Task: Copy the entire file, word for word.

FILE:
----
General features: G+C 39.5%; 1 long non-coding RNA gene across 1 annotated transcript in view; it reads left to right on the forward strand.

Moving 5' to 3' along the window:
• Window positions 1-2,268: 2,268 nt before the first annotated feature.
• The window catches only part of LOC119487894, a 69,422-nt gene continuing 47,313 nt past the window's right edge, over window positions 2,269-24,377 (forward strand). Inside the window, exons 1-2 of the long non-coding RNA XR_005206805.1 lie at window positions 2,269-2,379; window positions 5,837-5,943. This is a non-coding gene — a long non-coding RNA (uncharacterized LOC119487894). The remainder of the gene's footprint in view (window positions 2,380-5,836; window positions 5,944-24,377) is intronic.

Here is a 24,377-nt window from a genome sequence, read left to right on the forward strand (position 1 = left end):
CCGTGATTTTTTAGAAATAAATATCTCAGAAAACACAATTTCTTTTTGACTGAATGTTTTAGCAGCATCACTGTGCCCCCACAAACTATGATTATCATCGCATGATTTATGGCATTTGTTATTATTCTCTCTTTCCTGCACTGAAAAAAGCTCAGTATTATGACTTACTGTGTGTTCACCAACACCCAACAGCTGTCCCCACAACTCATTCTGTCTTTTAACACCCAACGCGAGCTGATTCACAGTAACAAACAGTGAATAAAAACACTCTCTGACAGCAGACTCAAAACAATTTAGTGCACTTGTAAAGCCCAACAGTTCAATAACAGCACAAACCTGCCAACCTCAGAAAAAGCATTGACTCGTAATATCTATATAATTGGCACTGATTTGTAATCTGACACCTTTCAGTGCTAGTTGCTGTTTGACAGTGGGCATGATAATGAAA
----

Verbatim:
General features: G+C 39.5%; 1 long non-coding RNA gene across 1 annotated transcript in view; it reads left to right on the forward strand.

Moving 5' to 3' along the window:
• Window positions 1-2,268: 2,268 nt before the first annotated feature.
• The window catches only part of LOC119487894, a 69,422-nt gene continuing 47,313 nt past the window's right edge, over window positions 2,269-24,377 (forward strand). Inside the window, exons 1-2 of the long non-coding RNA XR_005206805.1 lie at window positions 2,269-2,379; window positions 5,837-5,943. This is a non-coding gene — a long non-coding RNA (uncharacterized LOC119487894). The remainder of the gene's footprint in view (window positions 2,380-5,836; window positions 5,944-24,377) is intronic.

Here is a 24,377-nt window from a genome sequence, read left to right on the forward strand (position 1 = left end):
CCGTGATTTTTTAGAAATAAATATCTCAGAAAACACAATTTCTTTTTGACTGAATGTTTTAGCAGCATCACTGTGCCCCCACAAACTATGATTATCATCGCATGATTTATGGCATTTGTTATTATTCTCTCTTTCCTGCACTGAAAAAAGCTCAGTATTATGACTTACTGTGTGTTCACCAACACCCAACAGCTGTCCCCACAACTCATTCTGTCTTTTAACACCCAACGCGAGCTGATTCACAGTAACAAACAGTGAATAAAAACACTCTCTGACAGCAGACTCAAAACAATTTAGTGCACTTGTAAAGCCCAACAGTTCAATAACAGCACAAACCTGCCAACCTCAGAAAAAGCATTGACTCGTAATATCTATATAATTGGCACTGATTTGTAATCTGACACCTTTCAGTGCTAGTTGCTGTTTGACAGTGGGCATGATAATGAAA